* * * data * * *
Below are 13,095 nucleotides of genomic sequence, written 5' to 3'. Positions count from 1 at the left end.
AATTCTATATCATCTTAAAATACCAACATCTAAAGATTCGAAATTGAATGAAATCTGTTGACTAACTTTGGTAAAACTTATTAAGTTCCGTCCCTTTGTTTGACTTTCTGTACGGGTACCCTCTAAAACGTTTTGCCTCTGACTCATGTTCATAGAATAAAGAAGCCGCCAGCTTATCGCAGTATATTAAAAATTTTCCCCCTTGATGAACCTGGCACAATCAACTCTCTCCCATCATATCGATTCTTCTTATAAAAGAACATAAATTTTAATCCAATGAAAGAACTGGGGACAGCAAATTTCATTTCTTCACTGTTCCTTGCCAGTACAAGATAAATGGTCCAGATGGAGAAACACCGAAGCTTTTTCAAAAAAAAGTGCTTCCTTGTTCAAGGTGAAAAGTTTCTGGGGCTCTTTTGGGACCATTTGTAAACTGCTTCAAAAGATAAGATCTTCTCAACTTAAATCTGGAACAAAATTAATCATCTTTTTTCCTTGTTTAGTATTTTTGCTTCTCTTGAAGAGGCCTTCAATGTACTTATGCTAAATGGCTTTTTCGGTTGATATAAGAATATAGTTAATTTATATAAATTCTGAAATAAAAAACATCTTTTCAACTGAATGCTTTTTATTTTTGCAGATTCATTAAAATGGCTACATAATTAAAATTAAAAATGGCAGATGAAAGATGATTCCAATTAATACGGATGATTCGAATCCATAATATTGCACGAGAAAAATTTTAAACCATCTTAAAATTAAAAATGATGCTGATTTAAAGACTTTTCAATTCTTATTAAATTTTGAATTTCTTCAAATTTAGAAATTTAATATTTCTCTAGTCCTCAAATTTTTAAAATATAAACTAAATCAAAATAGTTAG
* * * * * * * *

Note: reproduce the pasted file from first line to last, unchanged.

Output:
Below are 13,095 nucleotides of genomic sequence, written 5' to 3'. Positions count from 1 at the left end.
AATTCTATATCATCTTAAAATACCAACATCTAAAGATTCGAAATTGAATGAAATCTGTTGACTAACTTTGGTAAAACTTATTAAGTTCCGTCCCTTTGTTTGACTTTCTGTACGGGTACCCTCTAAAACGTTTTGCCTCTGACTCATGTTCATAGAATAAAGAAGCCGCCAGCTTATCGCAGTATATTAAAAATTTTCCCCCTTGATGAACCTGGCACAATCAACTCTCTCCCATCATATCGATTCTTCTTATAAAAGAACATAAATTTTAATCCAATGAAAGAACTGGGGACAGCAAATTTCATTTCTTCACTGTTCCTTGCCAGTACAAGATAAATGGTCCAGATGGAGAAACACCGAAGCTTTTTCAAAAAAAAGTGCTTCCTTGTTCAAGGTGAAAAGTTTCTGGGGCTCTTTTGGGACCATTTGTAAACTGCTTCAAAAGATAAGATCTTCTCAACTTAAATCTGGAACAAAATTAATCATCTTTTTTCCTTGTTTAGTATTTTTGCTTCTCTTGAAGAGGCCTTCAATGTACTTATGCTAAATGGCTTTTTCGGTTGATATAAGAATATAGTTAATTTATATAAATTCTGAAATAAAAAACATCTTTTCAACTGAATGCTTTTTATTTTTGCAGATTCATTAAAATGGCTACATAATTAAAATTAAAAATGGCAGATGAAAGATGATTCCAATTAATACGGATGATTCGAATCCATAATATTGCACGAGAAAAATTTTAAACCATCTTAAAATTAAAAATGATGCTGATTTAAAGACTTTTCAATTCTTATTAAATTTTGAATTTCTTCAAATTTAGAAATTTAATATTTCTCTAGTCCTCAAATTTTTAAAATATAAACTAAATCAAAATAGTTAG